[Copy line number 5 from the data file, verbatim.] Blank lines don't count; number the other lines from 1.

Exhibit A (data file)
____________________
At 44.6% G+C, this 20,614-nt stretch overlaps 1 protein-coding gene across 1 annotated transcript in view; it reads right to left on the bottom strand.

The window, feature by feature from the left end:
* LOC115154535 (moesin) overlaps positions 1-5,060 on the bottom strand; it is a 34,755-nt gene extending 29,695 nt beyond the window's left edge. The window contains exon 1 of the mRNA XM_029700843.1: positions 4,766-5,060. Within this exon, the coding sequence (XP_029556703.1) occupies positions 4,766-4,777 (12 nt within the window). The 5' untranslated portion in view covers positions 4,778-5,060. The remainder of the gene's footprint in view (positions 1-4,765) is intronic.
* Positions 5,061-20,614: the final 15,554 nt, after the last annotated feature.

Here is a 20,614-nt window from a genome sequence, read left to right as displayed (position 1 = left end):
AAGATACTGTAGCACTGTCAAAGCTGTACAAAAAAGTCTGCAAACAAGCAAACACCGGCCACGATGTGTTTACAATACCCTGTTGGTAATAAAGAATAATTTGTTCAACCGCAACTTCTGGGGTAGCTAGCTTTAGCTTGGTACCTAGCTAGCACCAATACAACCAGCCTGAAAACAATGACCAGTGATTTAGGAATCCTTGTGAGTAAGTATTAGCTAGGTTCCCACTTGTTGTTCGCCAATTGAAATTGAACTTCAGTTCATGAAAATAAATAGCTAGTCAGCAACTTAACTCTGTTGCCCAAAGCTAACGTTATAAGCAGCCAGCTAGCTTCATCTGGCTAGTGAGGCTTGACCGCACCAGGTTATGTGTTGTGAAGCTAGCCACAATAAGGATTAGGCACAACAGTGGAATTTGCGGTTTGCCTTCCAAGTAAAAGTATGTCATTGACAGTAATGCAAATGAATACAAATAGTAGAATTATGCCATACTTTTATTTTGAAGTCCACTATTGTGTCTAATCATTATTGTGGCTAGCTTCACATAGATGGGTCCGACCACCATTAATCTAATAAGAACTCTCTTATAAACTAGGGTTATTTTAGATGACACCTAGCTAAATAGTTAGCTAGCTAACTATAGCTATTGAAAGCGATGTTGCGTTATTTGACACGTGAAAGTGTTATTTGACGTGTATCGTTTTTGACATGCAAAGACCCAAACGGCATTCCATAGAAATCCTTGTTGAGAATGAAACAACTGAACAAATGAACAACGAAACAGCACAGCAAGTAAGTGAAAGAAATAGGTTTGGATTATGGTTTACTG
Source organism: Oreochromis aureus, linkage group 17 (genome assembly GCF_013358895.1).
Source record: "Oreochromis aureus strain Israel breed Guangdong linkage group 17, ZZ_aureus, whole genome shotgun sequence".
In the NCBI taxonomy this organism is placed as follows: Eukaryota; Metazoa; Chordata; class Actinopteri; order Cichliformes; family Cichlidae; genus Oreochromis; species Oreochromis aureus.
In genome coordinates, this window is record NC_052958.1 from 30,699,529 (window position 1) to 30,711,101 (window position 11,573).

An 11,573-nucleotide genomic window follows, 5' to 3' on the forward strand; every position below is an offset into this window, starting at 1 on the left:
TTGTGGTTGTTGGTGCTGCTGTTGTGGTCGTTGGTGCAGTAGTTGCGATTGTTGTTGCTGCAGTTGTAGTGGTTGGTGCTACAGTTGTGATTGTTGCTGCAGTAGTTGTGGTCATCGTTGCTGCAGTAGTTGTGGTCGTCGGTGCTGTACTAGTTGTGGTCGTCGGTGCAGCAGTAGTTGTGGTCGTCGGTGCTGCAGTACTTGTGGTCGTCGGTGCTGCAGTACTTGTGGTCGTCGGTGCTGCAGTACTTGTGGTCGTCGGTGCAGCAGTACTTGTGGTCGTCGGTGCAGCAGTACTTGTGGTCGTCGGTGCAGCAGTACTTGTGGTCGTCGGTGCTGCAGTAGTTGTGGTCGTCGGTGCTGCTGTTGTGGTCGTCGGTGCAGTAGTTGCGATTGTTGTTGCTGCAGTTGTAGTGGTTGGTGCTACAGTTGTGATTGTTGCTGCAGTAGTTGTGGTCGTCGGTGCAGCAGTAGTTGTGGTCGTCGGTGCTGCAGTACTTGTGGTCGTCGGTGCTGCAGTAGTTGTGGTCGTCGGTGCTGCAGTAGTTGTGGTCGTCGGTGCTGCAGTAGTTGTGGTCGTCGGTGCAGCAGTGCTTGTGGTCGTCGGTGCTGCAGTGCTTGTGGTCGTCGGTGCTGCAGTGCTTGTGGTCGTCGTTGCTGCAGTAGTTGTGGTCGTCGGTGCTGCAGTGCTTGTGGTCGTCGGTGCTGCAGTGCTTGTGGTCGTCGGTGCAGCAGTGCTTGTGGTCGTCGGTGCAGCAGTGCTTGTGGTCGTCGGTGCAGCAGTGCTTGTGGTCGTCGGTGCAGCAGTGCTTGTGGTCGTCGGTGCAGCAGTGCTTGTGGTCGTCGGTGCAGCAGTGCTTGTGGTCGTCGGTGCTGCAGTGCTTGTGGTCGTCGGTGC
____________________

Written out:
Here is a 20,614-nt window from a genome sequence, read left to right as displayed (position 1 = left end):